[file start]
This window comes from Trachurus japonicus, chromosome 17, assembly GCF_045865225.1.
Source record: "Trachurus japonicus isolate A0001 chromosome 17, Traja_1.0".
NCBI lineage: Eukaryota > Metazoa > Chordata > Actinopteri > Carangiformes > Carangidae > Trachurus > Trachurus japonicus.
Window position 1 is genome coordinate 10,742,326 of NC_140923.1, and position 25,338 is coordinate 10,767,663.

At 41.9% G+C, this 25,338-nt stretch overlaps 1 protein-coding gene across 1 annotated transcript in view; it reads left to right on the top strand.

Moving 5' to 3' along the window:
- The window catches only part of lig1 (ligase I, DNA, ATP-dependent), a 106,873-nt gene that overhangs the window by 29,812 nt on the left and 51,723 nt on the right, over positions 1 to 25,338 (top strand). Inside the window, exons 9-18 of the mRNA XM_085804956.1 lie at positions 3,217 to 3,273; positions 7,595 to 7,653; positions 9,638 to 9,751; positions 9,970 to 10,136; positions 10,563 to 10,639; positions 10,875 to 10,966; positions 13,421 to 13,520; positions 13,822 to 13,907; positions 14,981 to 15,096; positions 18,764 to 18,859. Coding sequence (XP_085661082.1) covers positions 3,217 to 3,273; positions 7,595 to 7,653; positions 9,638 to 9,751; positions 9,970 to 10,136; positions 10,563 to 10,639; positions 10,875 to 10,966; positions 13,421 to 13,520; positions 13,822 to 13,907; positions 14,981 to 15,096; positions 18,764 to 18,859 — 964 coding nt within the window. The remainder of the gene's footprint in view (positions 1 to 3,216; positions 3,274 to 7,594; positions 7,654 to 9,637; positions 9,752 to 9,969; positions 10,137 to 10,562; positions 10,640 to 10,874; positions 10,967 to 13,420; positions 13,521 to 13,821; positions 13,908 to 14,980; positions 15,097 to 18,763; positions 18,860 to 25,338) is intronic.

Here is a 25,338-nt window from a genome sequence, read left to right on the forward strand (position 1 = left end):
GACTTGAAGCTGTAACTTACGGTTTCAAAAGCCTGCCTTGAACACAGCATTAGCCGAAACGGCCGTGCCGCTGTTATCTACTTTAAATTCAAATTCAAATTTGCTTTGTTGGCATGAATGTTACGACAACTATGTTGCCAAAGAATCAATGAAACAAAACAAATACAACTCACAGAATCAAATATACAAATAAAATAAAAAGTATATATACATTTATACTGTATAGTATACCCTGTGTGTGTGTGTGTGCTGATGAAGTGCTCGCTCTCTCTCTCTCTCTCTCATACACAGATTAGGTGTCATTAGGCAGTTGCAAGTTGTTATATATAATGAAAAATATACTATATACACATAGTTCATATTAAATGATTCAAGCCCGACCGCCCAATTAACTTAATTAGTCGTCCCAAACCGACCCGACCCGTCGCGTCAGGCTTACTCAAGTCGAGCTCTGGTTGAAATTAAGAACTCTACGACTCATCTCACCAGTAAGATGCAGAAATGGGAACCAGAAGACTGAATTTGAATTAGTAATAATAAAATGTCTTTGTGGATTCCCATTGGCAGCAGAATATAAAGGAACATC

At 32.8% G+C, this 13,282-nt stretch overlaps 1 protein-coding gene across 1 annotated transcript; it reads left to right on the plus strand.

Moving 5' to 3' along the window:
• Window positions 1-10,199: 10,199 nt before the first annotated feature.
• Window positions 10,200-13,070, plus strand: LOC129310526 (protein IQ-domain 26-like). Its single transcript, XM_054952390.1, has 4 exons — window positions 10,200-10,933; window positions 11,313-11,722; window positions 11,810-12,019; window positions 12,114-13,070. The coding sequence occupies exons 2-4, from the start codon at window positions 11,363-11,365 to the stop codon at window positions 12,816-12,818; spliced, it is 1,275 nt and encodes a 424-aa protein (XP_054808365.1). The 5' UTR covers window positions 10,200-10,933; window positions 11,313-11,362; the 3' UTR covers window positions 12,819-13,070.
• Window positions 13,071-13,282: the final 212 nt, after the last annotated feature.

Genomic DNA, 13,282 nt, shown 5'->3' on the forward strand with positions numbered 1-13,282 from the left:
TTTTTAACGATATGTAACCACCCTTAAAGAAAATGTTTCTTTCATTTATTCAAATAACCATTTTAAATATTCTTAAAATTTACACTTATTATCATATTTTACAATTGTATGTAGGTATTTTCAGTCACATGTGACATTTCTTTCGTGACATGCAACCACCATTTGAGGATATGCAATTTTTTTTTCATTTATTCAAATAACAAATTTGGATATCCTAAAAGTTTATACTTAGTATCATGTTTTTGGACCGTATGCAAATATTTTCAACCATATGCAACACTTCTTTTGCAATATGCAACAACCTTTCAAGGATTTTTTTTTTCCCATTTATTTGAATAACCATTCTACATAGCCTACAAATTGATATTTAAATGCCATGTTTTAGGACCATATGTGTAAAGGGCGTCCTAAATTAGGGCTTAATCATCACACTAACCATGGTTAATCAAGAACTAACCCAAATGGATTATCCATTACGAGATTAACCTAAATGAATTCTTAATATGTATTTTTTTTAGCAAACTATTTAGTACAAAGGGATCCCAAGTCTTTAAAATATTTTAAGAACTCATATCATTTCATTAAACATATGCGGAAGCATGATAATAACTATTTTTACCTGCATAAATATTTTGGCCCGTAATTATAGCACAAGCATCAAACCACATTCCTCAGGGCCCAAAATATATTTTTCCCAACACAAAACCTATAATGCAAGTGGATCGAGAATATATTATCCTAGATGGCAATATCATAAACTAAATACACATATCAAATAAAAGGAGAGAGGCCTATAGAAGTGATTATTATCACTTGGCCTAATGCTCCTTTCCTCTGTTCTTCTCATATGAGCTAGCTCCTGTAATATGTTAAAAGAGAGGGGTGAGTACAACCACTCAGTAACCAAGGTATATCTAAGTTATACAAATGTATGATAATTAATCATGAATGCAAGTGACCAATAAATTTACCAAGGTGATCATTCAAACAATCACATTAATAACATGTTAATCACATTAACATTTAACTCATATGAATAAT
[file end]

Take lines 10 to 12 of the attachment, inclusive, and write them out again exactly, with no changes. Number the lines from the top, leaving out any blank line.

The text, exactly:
At 32.8% G+C, this 13,282-nt stretch overlaps 1 protein-coding gene across 1 annotated transcript; it reads left to right on the plus strand.

Moving 5' to 3' along the window:
• Window positions 1-10,199: 10,199 nt before the first annotated feature.